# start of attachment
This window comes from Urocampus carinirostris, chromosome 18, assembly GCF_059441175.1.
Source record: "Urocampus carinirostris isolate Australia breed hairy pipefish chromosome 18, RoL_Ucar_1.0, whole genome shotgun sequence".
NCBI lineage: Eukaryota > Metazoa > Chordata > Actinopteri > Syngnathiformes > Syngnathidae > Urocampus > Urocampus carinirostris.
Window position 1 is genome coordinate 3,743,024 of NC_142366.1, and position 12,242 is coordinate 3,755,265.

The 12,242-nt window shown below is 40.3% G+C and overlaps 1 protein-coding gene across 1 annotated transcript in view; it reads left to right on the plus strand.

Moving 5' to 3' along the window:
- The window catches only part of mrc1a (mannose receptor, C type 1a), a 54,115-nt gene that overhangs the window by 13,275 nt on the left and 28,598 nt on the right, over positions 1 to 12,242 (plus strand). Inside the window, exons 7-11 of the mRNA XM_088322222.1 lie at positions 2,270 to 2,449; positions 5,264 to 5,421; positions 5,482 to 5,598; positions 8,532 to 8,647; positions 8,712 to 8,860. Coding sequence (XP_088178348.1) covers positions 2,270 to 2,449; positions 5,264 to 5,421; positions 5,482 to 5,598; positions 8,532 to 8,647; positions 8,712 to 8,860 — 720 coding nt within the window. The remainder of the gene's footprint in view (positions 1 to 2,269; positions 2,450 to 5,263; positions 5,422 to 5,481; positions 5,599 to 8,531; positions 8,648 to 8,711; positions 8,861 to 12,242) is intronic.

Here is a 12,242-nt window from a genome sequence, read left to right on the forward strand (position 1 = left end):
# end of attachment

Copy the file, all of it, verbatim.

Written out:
This window comes from Urocampus carinirostris, chromosome 18, assembly GCF_059441175.1.
Source record: "Urocampus carinirostris isolate Australia breed hairy pipefish chromosome 18, RoL_Ucar_1.0, whole genome shotgun sequence".
NCBI lineage: Eukaryota > Metazoa > Chordata > Actinopteri > Syngnathiformes > Syngnathidae > Urocampus > Urocampus carinirostris.
Window position 1 is genome coordinate 3,743,024 of NC_142366.1, and position 12,242 is coordinate 3,755,265.

The 12,242-nt window shown below is 40.3% G+C and overlaps 1 protein-coding gene across 1 annotated transcript in view; it reads left to right on the plus strand.

Moving 5' to 3' along the window:
- The window catches only part of mrc1a (mannose receptor, C type 1a), a 54,115-nt gene that overhangs the window by 13,275 nt on the left and 28,598 nt on the right, over positions 1 to 12,242 (plus strand). Inside the window, exons 7-11 of the mRNA XM_088322222.1 lie at positions 2,270 to 2,449; positions 5,264 to 5,421; positions 5,482 to 5,598; positions 8,532 to 8,647; positions 8,712 to 8,860. Coding sequence (XP_088178348.1) covers positions 2,270 to 2,449; positions 5,264 to 5,421; positions 5,482 to 5,598; positions 8,532 to 8,647; positions 8,712 to 8,860 — 720 coding nt within the window. The remainder of the gene's footprint in view (positions 1 to 2,269; positions 2,450 to 5,263; positions 5,422 to 5,481; positions 5,599 to 8,531; positions 8,648 to 8,711; positions 8,861 to 12,242) is intronic.

Here is a 12,242-nt window from a genome sequence, read left to right on the forward strand (position 1 = left end):